Did the Ludovico Technique Work in "A Clockwork Orange"?

I recently came across a youtube video by someone (Rob Ager) doing an analysis of the film (see here for part I and part II, as well as this–very long–site).

Ager questions whether the technique can really work, concluding in real life that it wouldn’t, just based on how classical conditioning works (to condition someone to react with nausea to an abstract concept like violence or sex isn’t possible). He then goes on to say that Alex is likely faking his reactions in order to get out of prison. As examples, Ager mentions how when Alex goes home, he’s pretty unresponsive to the sexy images on his parents’ walls and how he mockingly waves a fist in his father’s face, with no nausea–he only responds that way when his parents’ lodger threatens him and that’s supposedly to save face.

Similarly, Ager points out how in the bath later Alex sings “Singin’ in the Rain” (upon which the writer recognizes him)–a song that he should associate with violence/sex and thus be disgusted by. His whole theory for Alex’s return to the writer’s house is that it’s a dream–which does get a bit out there, though.

Still, some of Ager’s ideas are interesting. Has anyone else ever come across this or similar theories re: Clockwork Orange?

I haven’t seen the film in a while, but isn’t there a bit where, after he gets out, he encounters or tries to join in on some violence and it causes him to experience nausea and he pukes?

There would be no reason for him to continue faking it after he gets out.

Let’s just say I hardly ever engage in a bit of the old ultraviolence these days.

Alex does encounter the homeless bum whom he and the droogs beat up. The guy has a gang of friends and they turn on Alex. Ager’s take:

So he seems to be saying that Alex wants to be recognized, to be famous/have publicity for having undergone the technique and so he lets himself be beaten up by the beggars…but that when the droogs come along, they just are a lot stronger. Which does seem like a stretch–there doesn’t seem any way Alex would submit to that, not the Alex we saw on the marina…

I don’t really see how pretending to be nauseated when threatened by his parent’s lodger saves face at all. If anything, it makes him look even weaker - not only can he not stand up to the guy, he’s not even in control of his own physiological reactions. I could maybe see him doing it for a momentary advantage, but only until the guy’s back was turned and he could stick a knife in. Likewise, with the beggars. Alex isn’t someone who wants sympathy (particularly from cops), he wants power. Playing into a fiction about being effectively castrated by the state runs directly counter to that.

As I remember from many years ago, it was pretty darned clear that Alex pukes when trying to engage in a violent act, which means the treatment worked, and then after the (accident? beating? I forget) has so much of his blood replaced that he no longer has that reaction. There’s no reason in the world to think he was faking it.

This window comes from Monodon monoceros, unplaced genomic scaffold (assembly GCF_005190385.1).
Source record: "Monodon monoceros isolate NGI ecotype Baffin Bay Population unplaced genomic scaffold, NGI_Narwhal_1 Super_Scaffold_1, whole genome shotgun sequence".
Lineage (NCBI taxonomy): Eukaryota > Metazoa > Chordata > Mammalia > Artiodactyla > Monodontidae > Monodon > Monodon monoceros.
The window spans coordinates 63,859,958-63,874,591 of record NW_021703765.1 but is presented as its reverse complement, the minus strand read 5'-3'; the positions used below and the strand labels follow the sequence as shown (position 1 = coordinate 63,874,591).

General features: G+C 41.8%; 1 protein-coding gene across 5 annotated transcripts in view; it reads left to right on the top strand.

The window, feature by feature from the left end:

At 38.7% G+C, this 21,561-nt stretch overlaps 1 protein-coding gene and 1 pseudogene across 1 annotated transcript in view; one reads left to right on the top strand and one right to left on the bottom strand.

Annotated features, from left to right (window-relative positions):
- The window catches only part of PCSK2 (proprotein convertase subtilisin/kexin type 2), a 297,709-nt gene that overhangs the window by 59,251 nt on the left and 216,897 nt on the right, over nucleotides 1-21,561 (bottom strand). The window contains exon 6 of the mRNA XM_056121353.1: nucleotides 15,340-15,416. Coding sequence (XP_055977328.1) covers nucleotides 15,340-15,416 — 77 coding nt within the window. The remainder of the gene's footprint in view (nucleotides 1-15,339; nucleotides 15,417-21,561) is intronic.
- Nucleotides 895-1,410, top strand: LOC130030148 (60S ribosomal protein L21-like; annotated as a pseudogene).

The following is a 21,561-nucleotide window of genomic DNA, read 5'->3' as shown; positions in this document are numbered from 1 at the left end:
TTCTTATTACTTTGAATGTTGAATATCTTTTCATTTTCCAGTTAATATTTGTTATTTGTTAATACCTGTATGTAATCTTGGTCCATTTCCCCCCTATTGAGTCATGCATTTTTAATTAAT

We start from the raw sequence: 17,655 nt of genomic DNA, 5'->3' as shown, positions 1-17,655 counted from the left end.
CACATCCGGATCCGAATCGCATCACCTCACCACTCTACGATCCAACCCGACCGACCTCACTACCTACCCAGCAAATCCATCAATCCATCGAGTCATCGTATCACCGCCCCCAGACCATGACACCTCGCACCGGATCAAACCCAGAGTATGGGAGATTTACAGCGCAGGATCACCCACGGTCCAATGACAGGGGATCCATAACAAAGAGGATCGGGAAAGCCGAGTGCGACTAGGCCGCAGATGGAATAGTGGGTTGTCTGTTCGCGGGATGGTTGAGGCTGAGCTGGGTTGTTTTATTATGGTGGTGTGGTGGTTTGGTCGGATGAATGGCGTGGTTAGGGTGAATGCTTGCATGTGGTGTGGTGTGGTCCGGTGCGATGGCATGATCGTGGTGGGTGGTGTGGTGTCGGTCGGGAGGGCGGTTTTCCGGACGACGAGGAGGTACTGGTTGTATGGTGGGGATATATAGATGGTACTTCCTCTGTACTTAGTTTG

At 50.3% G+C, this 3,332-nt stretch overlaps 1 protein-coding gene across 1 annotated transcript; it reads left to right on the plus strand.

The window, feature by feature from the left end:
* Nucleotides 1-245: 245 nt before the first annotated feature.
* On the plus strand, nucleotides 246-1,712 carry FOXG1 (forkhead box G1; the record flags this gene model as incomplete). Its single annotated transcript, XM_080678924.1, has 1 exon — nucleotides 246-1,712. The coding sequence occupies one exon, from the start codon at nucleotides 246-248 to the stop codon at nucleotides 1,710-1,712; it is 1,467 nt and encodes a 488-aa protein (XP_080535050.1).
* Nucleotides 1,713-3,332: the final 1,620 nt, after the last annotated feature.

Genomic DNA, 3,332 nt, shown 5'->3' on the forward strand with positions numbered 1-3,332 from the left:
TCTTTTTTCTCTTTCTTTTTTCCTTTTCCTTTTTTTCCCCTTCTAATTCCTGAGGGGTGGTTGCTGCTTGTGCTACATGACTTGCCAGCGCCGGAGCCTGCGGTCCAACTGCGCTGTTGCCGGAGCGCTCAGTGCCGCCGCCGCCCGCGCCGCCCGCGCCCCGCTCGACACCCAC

I’m guessing the guy believes the treatment couldn’t work, so he’s retconning to make the book/movie accurate. It’s much easier to just say that Burgess — deliberately or no — wrote something that was incorrect.

In the book, which is a first person narrative by Alex, it very clearly works, and he’s not faking.

That said, I’ve no reason to believe Burgess would know much about the techniques.

He was making a point about moral choice.

The book also has a horrendous ending that Kubrick, wisely IMHO cut.

The Ludovico treatment is not just psychological conditioning; it has a physical component that we don’t learn much about except that the blood transfusion is enough to negate the effects of the drugs they used on Alex. You can still claim that it wouldn’t work in real life, but basing an analysis of the film (or book) on that is like criticizing 2001 on the basis that Kubrick failed to design a functional interplanetary spacecraft.

I’m not going to watch the video - but the above doesn’t make any sense. Alex didn’t get sick when he listened to Beethoven because he associated it with sex and violence - he got sick because they played Beethoven during the Ludovico technique - he even complained about it and said it wasn’t fair that they were making him unable to listen to his favorite music. If they didn’t play “Singin in the Rain” during the procedure, then he’s not conditioned against it. If they had played Glenn Miller during the technique, then Glenn Miller would make him sick, even if he’d never heard it before.

And as Ibn Warraq pointed out - the book is 1st person, and is about 50% his inner dialog. Including times he did try to fool the Ludovico scientists. There’s no way he was faking any of it after they were done.

Ager’s rationale was that Alex now has negative associations with all violence, so he shouldn’t be able to think of something linked to an act of violence. Ager even argues that Alex seems to be pleasantly recalling the incident in the bath as he sings the song, though I guess that might be a stretch, too…